The subdudes' latest CD, Behind the Levee, takes a nostalgic look at the now-infamous water protection system.
When a veteran band born in New Orleans releases a post-Katrina album, fans may be tempted to squeeze greater meaning from the lyrics, especially if the album is titled Behind the Levee. But don't expect to hear any songs about hurricanes, displacement or government bumbling on the subdudes' new CD.
"None. That's a very important point. None," says Tommy Malone, vocalist and guitarist for the venerable roots-rock group. "It was all completely written and recorded long before [Katrina]."
As the CD's January 2006 release date approached, Malone and his bandmates considered the impact and connotations of the album's title.
"Certainly that's something we thought about," Malone says. "It's referencing one of the songs, which is the Papa Dukie song, talking about our playground as kids, literally the area called the batture behind the levee, which is where you get away from your parents and do all the fun stuff," he says. "We just thought with all the crap that everyone's going through this year, and the negativity attached to that word ' why not just do it and put a positive spin on that word 'levee.'"
And spin positively the 'dudes do. The first single, "Papa Dukie and the Mud People," recalls with nostalgia when two busloads of hippies set up camp in Wallace, one town over from Edgard where Malone and percussionist Steve Amedée spent their formative years. Eddie "Dukie" Edwards ' a professional drummer who returned home from Los Angeles with the hippies ' and his band set up a stage, threw parties and emitted smoke and patchouli.
"It was huge," Malone says. "It was like, I don't know, how do you describe that, when you're a teenager? That's like taking your first drink, or getting your first â?¦ you know. Girl. Or your first anything. It was real genuine stuff."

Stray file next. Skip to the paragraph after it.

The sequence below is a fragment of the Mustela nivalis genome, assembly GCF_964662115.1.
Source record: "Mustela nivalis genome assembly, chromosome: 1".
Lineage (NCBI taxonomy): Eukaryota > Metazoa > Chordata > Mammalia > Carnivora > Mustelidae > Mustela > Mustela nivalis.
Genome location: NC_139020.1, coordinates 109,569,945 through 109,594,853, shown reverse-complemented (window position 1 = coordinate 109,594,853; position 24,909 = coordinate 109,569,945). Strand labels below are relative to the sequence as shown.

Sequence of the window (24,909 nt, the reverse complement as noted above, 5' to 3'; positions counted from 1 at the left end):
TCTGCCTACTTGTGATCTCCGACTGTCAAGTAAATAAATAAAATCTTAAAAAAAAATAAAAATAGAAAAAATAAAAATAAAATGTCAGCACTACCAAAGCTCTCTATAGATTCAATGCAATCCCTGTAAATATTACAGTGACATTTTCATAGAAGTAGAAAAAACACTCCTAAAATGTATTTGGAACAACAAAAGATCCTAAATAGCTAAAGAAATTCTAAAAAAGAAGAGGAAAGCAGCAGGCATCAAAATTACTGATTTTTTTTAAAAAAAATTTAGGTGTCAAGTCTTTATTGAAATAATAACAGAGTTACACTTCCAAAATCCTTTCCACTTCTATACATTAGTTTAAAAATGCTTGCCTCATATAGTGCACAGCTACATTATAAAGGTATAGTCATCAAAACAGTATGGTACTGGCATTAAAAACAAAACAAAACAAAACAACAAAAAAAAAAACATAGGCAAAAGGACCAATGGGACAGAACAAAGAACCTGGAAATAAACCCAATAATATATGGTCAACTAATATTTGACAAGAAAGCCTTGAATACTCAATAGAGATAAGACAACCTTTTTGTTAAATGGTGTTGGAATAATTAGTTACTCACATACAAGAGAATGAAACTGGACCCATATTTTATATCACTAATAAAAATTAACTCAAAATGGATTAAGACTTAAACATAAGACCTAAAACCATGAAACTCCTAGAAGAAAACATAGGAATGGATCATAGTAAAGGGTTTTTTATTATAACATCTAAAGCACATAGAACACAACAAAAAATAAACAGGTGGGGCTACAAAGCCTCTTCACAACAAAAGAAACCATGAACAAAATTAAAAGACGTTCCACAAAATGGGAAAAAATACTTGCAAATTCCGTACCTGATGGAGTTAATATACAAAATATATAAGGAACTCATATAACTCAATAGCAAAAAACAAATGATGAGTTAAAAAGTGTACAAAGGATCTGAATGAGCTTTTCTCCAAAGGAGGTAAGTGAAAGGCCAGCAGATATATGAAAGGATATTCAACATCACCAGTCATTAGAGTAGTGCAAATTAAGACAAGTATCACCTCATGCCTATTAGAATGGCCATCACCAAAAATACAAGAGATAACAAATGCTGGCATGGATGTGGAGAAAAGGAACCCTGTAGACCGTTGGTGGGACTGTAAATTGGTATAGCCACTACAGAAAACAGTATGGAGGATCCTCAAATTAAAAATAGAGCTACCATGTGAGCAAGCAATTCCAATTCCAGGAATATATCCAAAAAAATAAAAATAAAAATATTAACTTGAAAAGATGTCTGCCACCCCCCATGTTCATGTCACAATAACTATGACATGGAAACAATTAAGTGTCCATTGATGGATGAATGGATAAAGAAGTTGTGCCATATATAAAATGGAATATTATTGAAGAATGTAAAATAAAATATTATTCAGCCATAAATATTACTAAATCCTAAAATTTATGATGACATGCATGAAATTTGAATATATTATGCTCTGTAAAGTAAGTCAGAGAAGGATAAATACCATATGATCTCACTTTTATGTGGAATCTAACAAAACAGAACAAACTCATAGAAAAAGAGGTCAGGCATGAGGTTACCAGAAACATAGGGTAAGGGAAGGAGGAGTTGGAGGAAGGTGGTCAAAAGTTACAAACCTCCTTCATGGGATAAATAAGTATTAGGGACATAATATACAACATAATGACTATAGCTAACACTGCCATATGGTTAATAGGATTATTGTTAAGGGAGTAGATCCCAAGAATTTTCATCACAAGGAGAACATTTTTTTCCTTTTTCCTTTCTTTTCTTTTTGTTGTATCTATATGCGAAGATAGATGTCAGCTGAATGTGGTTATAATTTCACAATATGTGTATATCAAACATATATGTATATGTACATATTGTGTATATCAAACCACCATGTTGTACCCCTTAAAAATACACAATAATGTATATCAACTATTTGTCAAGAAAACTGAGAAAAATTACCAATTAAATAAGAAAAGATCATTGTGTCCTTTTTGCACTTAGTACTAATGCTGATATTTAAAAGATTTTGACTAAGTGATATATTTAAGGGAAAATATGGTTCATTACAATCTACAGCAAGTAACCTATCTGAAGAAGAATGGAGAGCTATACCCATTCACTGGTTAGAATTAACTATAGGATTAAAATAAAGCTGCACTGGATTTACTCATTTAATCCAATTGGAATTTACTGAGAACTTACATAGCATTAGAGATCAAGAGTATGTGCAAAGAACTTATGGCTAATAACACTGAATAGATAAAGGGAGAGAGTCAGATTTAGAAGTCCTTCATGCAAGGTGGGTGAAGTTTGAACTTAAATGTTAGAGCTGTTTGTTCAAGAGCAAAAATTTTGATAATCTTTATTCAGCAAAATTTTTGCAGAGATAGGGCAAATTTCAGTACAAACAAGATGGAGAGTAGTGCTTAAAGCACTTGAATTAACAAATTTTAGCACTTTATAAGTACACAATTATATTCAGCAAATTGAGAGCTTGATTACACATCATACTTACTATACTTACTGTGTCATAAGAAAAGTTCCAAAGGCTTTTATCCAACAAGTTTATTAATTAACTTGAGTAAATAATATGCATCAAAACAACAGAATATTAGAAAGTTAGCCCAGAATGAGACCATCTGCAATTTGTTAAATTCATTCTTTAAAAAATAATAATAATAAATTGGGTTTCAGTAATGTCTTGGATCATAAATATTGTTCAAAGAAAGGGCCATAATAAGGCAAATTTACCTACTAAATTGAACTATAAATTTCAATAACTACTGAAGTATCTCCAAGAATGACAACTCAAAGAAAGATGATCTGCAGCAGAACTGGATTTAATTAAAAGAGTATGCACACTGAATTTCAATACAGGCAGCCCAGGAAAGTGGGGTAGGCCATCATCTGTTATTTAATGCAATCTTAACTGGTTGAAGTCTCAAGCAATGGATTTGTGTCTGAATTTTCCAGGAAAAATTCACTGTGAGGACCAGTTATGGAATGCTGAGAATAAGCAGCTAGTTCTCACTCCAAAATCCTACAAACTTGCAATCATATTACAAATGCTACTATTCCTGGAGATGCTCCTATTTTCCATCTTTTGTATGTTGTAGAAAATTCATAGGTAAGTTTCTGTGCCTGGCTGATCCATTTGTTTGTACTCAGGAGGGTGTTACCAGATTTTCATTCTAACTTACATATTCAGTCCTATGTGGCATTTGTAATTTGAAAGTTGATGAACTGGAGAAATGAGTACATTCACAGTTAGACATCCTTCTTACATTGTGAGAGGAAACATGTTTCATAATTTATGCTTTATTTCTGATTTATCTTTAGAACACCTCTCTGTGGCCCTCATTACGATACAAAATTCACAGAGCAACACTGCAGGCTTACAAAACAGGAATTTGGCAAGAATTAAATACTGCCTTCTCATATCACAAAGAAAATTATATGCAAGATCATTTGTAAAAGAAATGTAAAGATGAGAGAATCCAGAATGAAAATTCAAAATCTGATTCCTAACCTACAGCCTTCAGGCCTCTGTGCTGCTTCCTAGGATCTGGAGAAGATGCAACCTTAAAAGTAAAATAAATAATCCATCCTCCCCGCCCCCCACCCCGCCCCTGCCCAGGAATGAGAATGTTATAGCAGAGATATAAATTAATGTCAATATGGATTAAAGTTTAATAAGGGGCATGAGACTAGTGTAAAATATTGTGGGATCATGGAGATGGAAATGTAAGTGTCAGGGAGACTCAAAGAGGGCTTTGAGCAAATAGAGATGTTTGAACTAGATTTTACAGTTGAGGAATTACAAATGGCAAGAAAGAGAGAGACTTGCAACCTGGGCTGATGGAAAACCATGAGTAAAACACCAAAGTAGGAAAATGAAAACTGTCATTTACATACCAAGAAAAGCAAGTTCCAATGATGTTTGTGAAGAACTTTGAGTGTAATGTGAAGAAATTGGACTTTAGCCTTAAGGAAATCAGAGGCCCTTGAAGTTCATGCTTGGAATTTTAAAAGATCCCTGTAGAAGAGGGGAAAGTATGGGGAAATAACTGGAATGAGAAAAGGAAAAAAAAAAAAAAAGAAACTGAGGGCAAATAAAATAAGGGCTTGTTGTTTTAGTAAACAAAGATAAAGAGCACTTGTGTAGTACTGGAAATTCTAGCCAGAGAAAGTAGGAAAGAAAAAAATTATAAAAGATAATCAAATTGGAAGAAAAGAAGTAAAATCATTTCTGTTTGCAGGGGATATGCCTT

Most of the local folks were curious, and a few thought the hippies would corrupt their children. Malone says he and Amedée weren't corrupted any more than they wanted to be and points out that Papa Dukie did what they do now: "Ride around and set up and play music."
And when the subdudes come to town, a welcome wagon often precedes them. "Papa Dukie and the Mud People," with its infectious chorus of "na-na-nas," charted in the top five for AAA airplay, and Behind the Levee reached No. 1 on the Roots Music Report. Multiple tour dates on their current tour are selling out.
While the band's 2004's Miracle Mule CD was a landmark return after an eight-year hiatus, Behind the Levee signals the subdudes may be back to stay. Both albums contain some of the strongest material the band has offered since its 1987 inception, without a drastic change in sound. The lyrics are still simple, almost hymn-like, with the harmonies adding the depth, and the music is still built on the backbeat provided by minimal percussion while Malone's guitar and John Magnie's piano and accordion work augment the rhythm section. The subdudes' firm grounding in Americana continues to blossom with maturity.
"I think in the past we were a little guilty of not wanting to go back and rewrite," says Malone. "You know, it blurts out and then you leave it alone. I think we've gotten older, and we spend more time trying to fine tune it a little bit."
For Behind the Levee, the subdudes enlisted blues/pop singer/songwriter and guitarist Keb' Mo' to aid in the fine tuning, which fleshes out a stronger R&B flavor. The Dirty Dozen Brass Band contributes as well. Keb' Mo co-produced the album, plays guitar and mandolin for a few tracks and also played taskmaster.
"It was pretty intense; a lot of hours, a lot of pretty hard work," says Malone. "He's a pretty focused, hard working guy."
After their Festival International appearance on Thursday evening, Malone and company are looking forward to getting behind the levee at this year's New Orleans Jazz & Heritage Festival.
"I think it's gonna be very emotional for a lot of people," Malone says. "A healing thing. A coming together. There for bigger reasons than just getting up to perform their set."
Malone and bassist Jimmy Messa were both displaced by Katrina and have since returned home, but the work is still ongoing. "Jimmy just got walls up about a week ago. My downstairs is being rebuilt as we speak; I just got walls down there, too," Malone says. "Now we get to get it all nice and pretty and paint it and decorate it and put some furniture in there ' and then June 1 is hurricane season."
Thursday, April 27, 6 p.m.
Popeyes Scène International Stage